New “tanning drug” will turn white skin brown without requiring exposure to the sun
People with pale skin have long struggled to get the golden tan that seems to come so easily for other people. Lighter skin tones tend to turn from white to red rather quickly, leaving people sunburned and frustrated. Now, scientists have developed a drug that can help these individuals tan without going out in the sun at all. This might sound like great news in theory, but there are a few caveats. The drug, which is applied in cream form to the skin, allowed mice with red hair to develop a deep tan.
These mice, much like humans with similar coloring, are especially vulnerable to damage from ultraviolet rays. While this breakthrough was first announced more than ten years ago, it has taken scientists until now to find a way to make human skin, which is much thicker, absorb it. One of study’s authors, Dr. David Fisher, said: “Human skin is a very good barrier and is a formidable penetration challenge. Therefore, other topical approaches just did not work.”
Of course, it’s not a bad thing that the scientists had so much trouble finding ways for medication to penetrate our body’s biggest organ. Our skin has evolved to protect us, and going against its nature is probably not going to end well. Samples of human skin in labs were used to test the substance, and they darkened according to the dose of cream applied in a tan that lasted several days. In the animal tests, the red-haired mice turned “almost jet black in a day or two”, but normal skin regeneration caused the color to fade in about a week. In the samples, eumelanin pigment was generated and then deposited near the surface of the skin in patterns similar to those seen in UV-induced tanning and pigmentation, which implies the same pigmentation pathway was activated.
Protection and color all in one?
The ultimate goal of the researchers is to develop a cream that can give people a tan without sunlight exposure while absorbing UV rays. Because people who tan easily or have darker pigmentation are less likely to develop skin cancer, it follows that such a cream could theoretically provide some protection against skin cancer for lighter-skinned people who need to spend lots of time outdoors.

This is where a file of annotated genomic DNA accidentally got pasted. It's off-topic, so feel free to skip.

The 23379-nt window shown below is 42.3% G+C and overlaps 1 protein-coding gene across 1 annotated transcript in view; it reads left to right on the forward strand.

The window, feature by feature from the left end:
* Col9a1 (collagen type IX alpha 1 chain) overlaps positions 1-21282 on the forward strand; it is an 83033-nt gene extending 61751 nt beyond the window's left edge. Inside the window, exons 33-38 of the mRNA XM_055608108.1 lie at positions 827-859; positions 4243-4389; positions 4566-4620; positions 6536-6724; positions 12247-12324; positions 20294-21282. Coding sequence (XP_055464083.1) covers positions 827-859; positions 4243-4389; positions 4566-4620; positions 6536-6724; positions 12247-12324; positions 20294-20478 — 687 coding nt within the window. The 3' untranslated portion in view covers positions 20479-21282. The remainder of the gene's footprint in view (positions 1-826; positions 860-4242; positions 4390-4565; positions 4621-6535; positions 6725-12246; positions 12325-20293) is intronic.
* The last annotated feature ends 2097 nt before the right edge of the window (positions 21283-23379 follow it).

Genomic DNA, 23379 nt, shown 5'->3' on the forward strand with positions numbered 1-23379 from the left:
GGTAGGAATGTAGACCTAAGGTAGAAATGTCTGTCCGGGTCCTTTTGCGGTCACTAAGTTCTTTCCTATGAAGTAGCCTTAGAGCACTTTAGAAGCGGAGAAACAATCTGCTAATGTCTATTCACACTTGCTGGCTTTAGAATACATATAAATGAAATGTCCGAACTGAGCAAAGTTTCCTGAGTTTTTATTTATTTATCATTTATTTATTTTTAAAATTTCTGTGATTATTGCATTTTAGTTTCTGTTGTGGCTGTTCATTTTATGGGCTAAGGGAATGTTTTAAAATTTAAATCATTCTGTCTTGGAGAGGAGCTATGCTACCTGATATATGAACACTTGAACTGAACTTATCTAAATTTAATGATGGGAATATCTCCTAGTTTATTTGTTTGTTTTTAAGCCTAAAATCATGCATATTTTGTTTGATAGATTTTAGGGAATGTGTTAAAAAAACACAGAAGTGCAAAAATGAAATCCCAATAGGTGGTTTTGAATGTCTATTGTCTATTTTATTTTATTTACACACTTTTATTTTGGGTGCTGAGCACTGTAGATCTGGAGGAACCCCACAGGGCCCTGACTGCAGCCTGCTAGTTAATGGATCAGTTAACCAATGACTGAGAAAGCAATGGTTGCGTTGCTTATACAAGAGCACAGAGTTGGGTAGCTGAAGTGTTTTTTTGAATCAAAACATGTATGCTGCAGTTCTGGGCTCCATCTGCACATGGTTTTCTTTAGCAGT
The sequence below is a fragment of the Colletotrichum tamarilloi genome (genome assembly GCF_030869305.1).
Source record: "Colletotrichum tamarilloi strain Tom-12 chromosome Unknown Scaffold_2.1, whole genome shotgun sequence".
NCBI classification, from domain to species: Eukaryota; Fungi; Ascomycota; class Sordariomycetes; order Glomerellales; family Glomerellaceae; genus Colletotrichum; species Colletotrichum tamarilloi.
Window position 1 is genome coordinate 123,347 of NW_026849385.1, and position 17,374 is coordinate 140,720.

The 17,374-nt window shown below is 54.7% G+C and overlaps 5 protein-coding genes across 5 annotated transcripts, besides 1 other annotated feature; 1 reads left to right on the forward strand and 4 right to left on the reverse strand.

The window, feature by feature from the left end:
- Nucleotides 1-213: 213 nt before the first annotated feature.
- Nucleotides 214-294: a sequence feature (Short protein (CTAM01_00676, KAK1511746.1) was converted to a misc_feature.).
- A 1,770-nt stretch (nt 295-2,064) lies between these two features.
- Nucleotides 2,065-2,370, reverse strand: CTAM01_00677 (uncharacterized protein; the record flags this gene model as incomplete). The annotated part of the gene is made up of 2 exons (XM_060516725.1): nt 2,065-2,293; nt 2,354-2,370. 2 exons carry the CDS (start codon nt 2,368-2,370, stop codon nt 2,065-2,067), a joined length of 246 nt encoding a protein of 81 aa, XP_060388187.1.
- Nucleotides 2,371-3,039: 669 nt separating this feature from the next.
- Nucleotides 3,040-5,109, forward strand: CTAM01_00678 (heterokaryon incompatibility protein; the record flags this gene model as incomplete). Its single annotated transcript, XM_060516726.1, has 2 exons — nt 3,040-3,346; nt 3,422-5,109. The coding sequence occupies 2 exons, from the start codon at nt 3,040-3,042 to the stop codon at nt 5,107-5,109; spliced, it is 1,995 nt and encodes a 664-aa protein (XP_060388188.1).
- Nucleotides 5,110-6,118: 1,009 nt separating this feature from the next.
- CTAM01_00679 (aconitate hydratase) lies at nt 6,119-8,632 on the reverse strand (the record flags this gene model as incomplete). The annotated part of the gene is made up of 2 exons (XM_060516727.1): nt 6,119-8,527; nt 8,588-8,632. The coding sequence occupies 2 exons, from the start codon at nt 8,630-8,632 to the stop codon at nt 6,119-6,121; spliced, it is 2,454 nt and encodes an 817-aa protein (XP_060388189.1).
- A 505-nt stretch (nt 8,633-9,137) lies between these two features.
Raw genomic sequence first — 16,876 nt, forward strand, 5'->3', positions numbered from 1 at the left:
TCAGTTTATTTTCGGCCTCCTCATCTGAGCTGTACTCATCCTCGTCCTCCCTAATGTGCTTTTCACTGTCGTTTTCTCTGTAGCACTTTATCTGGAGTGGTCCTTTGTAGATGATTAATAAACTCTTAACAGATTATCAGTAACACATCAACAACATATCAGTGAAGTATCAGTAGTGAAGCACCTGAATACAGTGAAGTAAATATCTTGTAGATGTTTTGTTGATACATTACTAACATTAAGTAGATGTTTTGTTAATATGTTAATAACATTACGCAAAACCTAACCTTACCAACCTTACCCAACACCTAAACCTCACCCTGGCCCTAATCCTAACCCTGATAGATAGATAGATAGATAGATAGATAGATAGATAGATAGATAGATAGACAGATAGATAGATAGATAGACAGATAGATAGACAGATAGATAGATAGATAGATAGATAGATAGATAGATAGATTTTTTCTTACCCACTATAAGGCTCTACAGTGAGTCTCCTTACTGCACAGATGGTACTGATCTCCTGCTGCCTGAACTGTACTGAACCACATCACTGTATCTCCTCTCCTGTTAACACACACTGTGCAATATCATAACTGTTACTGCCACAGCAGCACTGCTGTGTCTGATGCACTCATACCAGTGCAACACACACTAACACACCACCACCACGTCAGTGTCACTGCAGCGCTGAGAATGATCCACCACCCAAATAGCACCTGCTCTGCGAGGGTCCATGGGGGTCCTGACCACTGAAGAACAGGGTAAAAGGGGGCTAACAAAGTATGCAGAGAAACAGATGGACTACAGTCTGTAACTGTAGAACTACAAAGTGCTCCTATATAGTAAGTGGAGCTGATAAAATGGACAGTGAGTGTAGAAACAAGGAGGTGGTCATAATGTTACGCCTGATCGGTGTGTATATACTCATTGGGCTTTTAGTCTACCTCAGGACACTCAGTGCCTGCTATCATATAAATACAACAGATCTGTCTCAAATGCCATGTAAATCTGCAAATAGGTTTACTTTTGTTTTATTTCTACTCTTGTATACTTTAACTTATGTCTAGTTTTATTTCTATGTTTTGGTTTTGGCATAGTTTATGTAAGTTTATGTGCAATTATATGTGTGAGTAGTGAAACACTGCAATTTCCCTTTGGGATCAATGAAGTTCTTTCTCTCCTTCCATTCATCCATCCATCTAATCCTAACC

However, it’s not yet known what kind of trade-off there might be because safety studies have yet to be carried out. It’s also not certain how protective the cream might be. A high intake of antioxidants also has a protective effect against sunlight damage, and it benefits your overall health in other ways on top of that. Antioxidants are found naturally in foods like berries and microalgae, and some people enlist the help of antioxidant supplements like astaxanthin.
The sun is not the enemy
While anything that can help prevent skin cancer is a welcome development, it’s also important to keep in mind that small amounts of sun exposure can actually be quite good for you. Human skin needs to be exposed to moderate amounts sunlight on a regular basis to produce sufficient levels of vitamin D. A deficiency in this crucial nutrient has been linked to issues like heart disease, renal failure, diabetes, and several types of cancer.
To get an adequate amount of Vitamin D, experts recommend that those with lighter skin get around 15 minutes of sun each day, while those with medium skin should aim for 25 minutes and darker-skinned people will require closer to 40 minutes to get the right balance. Sunscreen with an SPF as low as 30 can reduce the body’s ability to produce Vitamin D by 99 percent.
Even if such a medication can eventually give people the color they desire, spending moderate amounts of time in the sun will remain an important part of a healthy lifestyle.